"People who use it at very high doses can become manic and can fly off the handle and become dangerous," Handelsman said.
Testosterone levels can vary depending on the time of day, the test used, the age of men sampled and their health, according to Carolyn Allan, a medical adviser to Andrology Australia, a government-funded research and education center in Melbourne.
A normal range for healthy, young adult men is 8 to 27 nanomolars per liter. Levels typically fall by 1 to 2 percent a year from about age 30, Allan says.
There's some controversy about whether a drop in testosterone is due simply to age or medical conditions that occur more frequently in older age, said Ronald Swerdloff, professor of medicine and chief of endocrinology at Harbor-UCLA Medical Center in Los Angeles.
Testosterone should be kept above 8 nanomolars to avoid erectile dysfunction and above 10 to prevent bone loss, Allan said. Levels above 15 will help protect against increased accumulation of body fat and a flagging libido.
The findings of a study in Germany presented at a medical meeting in June showed the hormone helped obese men with low testosterone levels lose weight and keep it off. The study followed 214 men for at least two years and 115 for at least five. Their cholesterol, blood-sugar and blood pressure also improved with the treatment.
Australia's National Health and Medical Research Council is committing A$4.5 million ($4.6 million) to a study seeking to establish whether testosterone, combined with diet, is safe and effective in mitigating diabetes risk.
Current recommendations to prevent or delay type 2 diabetes focus on reducing body fat and exercising, which fails to stop as much as 30 percent of those at risk of the obesity-linked condition developing it within five years. The International Diabetes Federation says the disease costs $471 billion to treat worldwide.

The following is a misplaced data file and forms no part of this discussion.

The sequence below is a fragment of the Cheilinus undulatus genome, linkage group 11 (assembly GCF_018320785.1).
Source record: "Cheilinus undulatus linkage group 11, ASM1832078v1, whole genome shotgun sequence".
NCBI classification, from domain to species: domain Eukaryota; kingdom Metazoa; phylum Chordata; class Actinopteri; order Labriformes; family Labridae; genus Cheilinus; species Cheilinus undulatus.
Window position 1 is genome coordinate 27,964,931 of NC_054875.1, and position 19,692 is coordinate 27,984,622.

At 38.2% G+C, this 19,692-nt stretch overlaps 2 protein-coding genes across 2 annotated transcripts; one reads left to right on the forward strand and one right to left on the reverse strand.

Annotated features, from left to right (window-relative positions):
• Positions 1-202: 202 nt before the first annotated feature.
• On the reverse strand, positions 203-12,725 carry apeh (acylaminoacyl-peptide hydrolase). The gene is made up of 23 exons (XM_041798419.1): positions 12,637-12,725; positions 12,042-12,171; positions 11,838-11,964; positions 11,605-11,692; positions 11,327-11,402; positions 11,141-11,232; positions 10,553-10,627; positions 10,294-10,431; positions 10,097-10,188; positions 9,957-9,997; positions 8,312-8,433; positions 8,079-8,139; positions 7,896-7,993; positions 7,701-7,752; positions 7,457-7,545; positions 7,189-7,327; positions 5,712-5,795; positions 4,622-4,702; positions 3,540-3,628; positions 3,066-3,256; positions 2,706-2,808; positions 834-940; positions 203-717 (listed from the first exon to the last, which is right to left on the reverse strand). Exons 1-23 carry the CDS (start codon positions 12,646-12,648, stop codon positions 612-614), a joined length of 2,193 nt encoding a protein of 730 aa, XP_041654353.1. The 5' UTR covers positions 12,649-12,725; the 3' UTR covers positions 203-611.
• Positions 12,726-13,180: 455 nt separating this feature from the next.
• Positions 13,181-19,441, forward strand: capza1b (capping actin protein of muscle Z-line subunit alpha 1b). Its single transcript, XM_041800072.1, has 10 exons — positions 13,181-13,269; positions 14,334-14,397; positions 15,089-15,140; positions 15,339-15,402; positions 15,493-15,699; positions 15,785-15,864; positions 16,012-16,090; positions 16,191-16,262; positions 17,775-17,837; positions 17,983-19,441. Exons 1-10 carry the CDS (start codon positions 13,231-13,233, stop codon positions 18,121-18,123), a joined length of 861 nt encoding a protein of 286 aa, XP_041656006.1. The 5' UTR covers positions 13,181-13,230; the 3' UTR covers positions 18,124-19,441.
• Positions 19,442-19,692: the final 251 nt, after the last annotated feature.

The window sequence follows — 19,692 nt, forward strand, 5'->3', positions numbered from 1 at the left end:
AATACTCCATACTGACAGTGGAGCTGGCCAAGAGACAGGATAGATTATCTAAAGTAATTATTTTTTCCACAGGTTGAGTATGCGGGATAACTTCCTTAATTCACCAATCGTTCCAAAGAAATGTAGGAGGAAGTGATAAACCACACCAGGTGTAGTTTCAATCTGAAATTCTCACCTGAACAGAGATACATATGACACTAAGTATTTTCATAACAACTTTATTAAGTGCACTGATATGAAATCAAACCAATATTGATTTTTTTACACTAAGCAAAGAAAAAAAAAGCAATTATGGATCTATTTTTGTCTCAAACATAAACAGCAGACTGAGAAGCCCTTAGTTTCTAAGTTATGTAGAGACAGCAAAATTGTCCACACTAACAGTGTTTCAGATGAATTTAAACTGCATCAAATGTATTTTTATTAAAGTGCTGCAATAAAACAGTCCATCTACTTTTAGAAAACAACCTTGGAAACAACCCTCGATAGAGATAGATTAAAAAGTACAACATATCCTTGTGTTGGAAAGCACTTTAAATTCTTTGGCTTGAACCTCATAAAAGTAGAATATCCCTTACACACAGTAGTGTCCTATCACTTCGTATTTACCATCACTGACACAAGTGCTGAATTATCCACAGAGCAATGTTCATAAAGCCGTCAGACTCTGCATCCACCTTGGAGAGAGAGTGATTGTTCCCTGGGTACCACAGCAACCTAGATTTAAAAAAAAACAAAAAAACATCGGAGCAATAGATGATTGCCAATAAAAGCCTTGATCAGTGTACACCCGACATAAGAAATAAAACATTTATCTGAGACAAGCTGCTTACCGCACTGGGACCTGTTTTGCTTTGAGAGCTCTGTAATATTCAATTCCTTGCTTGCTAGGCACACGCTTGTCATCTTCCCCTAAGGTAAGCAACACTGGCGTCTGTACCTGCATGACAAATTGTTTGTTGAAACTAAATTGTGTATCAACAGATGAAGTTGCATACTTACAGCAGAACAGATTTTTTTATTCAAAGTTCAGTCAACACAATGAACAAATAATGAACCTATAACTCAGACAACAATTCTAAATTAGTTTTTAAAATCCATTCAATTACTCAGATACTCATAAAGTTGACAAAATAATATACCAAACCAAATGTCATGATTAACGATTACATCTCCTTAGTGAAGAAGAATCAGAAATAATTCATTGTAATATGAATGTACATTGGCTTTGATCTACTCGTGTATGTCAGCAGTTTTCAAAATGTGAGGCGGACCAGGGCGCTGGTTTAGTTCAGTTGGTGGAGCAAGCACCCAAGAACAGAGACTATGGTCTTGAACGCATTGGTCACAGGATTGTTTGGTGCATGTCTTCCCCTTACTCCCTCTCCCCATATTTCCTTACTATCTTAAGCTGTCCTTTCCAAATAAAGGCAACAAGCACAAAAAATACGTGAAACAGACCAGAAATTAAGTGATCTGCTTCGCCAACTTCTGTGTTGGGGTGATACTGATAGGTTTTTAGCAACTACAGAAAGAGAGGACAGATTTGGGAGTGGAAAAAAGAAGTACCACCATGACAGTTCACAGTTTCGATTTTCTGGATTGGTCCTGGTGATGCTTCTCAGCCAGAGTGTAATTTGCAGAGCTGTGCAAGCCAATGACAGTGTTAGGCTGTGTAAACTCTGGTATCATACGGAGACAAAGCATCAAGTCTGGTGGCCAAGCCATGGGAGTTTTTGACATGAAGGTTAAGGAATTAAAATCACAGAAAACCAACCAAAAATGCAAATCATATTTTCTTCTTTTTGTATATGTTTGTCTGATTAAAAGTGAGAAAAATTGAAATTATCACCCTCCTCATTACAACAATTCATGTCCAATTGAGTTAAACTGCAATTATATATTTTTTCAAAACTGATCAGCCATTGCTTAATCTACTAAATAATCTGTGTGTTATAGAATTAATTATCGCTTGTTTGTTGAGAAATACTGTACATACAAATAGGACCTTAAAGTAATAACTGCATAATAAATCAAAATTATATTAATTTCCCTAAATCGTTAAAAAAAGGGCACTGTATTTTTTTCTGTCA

The scientists aim to recruit 1,500 pre-diabetic men ages 50 to 74 years with relatively low testosterone and waist circumference of 95 centimeters (37 inches) or more. Participants will receive free access to a weight-loss program provided by Weight Watchers International and treatment with either testosterone or a placebo.
Those receiving the hormone will get it in the form of 1,000 milligrams of Bayer's long-acting Nebido, sold as Reandron in Australia, on entering the trial, after six weeks, and every three months for about two years. Men with prostate cancer and cardiovascular conditions are ineligible for study, which is also being supported by Lilly, Sanofi and Becton Dickinson & Co.
Although diabetes and obesity are linked to testosterone deficiency, scientists don't know what effect testosterone has on diabetes risk for men whose waning sensitivity to insulin makes them pre-diabetic.
Trial participants will be monitored for blood sugar, muscle strength, body composition, and their motivation to stick with a lifestyle program, Wittert said.
"It's going to be big undertaking, but we will get an answer," said the University of Sydney's Handelsman, whose ANZAC Research Institute is one of six sites in Australia involved in the research. "No other study of that scale and ambition is underway anywhere in the world to my knowledge."
Use of testosterone in older men for purported benefits is contentious, according to Andrology Australia, which recommends testosterone be used "judiciously"until the findings from large research trials are known.
Potential benefits beyond current guidelines must be weighed carefully against the risks, the University of Sydney's Handelsman said. Hormone replacement therapy was used routinely for symptom relief in menopausal women for three decades before large-scale clinical data showed it increased heart attacks and strokes, he said.
Without proper research, the same mistakes could be made with testosterone, Handelsman said. "I suspect, unfortunately, we are sliding down that pathway," he said.